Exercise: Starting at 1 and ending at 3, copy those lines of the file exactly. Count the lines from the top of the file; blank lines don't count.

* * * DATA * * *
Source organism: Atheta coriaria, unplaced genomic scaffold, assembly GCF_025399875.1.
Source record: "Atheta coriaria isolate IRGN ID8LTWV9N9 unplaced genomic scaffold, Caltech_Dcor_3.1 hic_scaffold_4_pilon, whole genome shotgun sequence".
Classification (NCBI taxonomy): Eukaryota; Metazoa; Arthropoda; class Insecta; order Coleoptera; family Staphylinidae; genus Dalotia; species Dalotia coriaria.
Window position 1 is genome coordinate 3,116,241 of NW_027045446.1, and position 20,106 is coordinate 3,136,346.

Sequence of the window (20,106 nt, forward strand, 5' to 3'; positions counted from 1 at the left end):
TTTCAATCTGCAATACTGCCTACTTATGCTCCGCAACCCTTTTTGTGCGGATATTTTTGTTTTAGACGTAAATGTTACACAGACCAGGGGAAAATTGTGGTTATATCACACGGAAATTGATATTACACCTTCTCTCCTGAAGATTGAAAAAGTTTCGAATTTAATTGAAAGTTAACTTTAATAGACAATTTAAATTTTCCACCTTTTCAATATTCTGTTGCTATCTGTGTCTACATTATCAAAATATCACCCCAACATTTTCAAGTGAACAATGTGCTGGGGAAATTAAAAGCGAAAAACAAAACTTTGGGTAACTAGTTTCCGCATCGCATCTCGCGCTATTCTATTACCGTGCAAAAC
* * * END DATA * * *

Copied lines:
Source organism: Atheta coriaria, unplaced genomic scaffold, assembly GCF_025399875.1.
Source record: "Atheta coriaria isolate IRGN ID8LTWV9N9 unplaced genomic scaffold, Caltech_Dcor_3.1 hic_scaffold_4_pilon, whole genome shotgun sequence".
Classification (NCBI taxonomy): Eukaryota; Metazoa; Arthropoda; class Insecta; order Coleoptera; family Staphylinidae; genus Dalotia; species Dalotia coriaria.